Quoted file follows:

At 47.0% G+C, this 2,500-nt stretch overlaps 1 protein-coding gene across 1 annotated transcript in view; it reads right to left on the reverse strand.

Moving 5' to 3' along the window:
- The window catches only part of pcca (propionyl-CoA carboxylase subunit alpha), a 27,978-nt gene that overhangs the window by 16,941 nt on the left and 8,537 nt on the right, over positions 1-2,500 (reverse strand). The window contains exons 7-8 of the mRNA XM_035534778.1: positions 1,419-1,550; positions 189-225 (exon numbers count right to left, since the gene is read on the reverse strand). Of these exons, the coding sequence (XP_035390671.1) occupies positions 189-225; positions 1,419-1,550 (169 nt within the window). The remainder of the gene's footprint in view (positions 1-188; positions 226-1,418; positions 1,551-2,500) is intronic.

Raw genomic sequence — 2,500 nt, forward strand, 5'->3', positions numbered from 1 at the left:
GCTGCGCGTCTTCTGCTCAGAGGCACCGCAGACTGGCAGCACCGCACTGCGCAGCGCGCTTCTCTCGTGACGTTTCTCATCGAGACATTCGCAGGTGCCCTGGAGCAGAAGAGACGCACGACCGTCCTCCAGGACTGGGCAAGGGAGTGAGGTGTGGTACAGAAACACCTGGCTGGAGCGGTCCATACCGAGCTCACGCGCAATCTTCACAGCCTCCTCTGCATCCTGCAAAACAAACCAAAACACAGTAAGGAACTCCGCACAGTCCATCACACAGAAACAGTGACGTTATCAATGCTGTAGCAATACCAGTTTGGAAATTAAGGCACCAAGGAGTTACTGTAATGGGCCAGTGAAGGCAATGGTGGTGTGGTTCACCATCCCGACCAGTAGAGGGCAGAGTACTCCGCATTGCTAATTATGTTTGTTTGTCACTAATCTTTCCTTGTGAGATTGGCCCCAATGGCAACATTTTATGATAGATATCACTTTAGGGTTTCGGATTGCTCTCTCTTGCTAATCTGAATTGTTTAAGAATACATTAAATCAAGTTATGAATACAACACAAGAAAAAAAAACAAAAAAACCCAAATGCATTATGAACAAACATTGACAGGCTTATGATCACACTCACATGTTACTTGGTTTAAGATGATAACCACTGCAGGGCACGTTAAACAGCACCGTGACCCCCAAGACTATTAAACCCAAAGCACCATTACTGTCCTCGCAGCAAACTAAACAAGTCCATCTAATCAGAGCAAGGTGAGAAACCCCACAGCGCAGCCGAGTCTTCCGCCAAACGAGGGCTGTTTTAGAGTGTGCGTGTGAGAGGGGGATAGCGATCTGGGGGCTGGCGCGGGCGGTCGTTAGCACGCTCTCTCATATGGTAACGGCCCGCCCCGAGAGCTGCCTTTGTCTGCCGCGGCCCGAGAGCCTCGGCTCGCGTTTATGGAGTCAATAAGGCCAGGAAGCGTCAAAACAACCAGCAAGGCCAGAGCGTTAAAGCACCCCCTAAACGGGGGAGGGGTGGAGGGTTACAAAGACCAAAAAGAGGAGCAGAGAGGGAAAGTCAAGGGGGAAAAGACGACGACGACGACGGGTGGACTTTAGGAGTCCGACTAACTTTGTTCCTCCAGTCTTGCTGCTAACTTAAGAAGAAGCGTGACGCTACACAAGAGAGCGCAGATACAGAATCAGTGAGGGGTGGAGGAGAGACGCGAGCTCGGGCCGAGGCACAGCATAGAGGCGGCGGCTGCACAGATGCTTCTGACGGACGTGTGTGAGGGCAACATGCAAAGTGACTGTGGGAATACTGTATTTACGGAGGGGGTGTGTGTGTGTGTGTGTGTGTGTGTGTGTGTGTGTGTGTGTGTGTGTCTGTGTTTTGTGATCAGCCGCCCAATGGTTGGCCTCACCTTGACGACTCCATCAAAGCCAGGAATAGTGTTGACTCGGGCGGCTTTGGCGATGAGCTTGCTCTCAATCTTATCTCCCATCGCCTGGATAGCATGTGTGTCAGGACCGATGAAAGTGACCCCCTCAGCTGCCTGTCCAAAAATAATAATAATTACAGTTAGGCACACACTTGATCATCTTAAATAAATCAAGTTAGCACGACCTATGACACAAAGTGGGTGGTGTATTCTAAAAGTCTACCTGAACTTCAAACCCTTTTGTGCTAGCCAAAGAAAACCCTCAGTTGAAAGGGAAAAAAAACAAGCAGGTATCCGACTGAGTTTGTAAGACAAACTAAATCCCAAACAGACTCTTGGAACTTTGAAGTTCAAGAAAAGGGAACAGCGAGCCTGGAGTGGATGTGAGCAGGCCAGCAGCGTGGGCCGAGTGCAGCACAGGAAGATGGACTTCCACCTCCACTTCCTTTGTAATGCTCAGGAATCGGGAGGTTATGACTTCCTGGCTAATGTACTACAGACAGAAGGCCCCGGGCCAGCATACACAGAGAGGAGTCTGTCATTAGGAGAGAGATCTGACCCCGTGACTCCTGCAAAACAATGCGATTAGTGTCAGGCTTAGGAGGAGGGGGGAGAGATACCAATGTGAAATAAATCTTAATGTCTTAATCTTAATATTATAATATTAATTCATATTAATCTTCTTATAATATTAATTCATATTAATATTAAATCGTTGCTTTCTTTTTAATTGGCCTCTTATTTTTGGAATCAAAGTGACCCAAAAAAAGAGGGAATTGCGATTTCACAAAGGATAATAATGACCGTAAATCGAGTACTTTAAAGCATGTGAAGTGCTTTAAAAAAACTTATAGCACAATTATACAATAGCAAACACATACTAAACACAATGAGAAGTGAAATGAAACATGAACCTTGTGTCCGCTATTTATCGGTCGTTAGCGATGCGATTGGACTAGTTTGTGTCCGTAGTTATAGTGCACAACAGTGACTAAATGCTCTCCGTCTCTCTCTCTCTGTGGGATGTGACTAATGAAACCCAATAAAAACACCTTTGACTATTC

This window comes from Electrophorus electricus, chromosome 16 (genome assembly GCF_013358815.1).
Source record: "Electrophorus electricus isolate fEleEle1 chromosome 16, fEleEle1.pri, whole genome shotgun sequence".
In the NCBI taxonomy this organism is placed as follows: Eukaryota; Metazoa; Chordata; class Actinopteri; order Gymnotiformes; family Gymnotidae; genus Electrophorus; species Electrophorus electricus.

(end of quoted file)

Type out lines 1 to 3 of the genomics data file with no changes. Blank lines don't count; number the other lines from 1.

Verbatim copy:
At 47.0% G+C, this 2,500-nt stretch overlaps 1 protein-coding gene across 1 annotated transcript in view; it reads right to left on the reverse strand.

Moving 5' to 3' along the window:
- The window catches only part of pcca (propionyl-CoA carboxylase subunit alpha), a 27,978-nt gene that overhangs the window by 16,941 nt on the left and 8,537 nt on the right, over positions 1-2,500 (reverse strand). The window contains exons 7-8 of the mRNA XM_035534778.1: positions 1,419-1,550; positions 189-225 (exon numbers count right to left, since the gene is read on the reverse strand). Of these exons, the coding sequence (XP_035390671.1) occupies positions 189-225; positions 1,419-1,550 (169 nt within the window). The remainder of the gene's footprint in view (positions 1-188; positions 226-1,418; positions 1,551-2,500) is intronic.